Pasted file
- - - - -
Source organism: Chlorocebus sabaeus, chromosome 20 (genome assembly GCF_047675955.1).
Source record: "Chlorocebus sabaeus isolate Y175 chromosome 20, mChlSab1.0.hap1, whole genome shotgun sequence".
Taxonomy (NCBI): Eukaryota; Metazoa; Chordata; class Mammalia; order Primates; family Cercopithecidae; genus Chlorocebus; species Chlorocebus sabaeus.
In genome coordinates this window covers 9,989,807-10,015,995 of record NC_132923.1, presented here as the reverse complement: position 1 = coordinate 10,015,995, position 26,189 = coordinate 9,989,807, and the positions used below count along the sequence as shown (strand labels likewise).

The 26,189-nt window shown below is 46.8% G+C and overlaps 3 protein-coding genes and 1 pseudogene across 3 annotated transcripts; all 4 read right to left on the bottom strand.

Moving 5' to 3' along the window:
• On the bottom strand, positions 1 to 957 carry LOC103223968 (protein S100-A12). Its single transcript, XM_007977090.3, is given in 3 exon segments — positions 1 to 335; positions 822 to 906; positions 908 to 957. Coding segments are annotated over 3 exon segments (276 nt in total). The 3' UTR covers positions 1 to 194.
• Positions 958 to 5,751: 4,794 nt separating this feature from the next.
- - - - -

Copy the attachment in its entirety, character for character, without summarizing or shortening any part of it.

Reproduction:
Source organism: Chlorocebus sabaeus, chromosome 20 (genome assembly GCF_047675955.1).
Source record: "Chlorocebus sabaeus isolate Y175 chromosome 20, mChlSab1.0.hap1, whole genome shotgun sequence".
Taxonomy (NCBI): Eukaryota; Metazoa; Chordata; class Mammalia; order Primates; family Cercopithecidae; genus Chlorocebus; species Chlorocebus sabaeus.
In genome coordinates this window covers 9,989,807-10,015,995 of record NC_132923.1, presented here as the reverse complement: position 1 = coordinate 10,015,995, position 26,189 = coordinate 9,989,807, and the positions used below count along the sequence as shown (strand labels likewise).

The 26,189-nt window shown below is 46.8% G+C and overlaps 3 protein-coding genes and 1 pseudogene across 3 annotated transcripts; all 4 read right to left on the bottom strand.

Moving 5' to 3' along the window:
• On the bottom strand, positions 1 to 957 carry LOC103223968 (protein S100-A12). Its single transcript, XM_007977090.3, is given in 3 exon segments — positions 1 to 335; positions 822 to 906; positions 908 to 957. Coding segments are annotated over 3 exon segments (276 nt in total). The 3' UTR covers positions 1 to 194.
• Positions 958 to 5,751: 4,794 nt separating this feature from the next.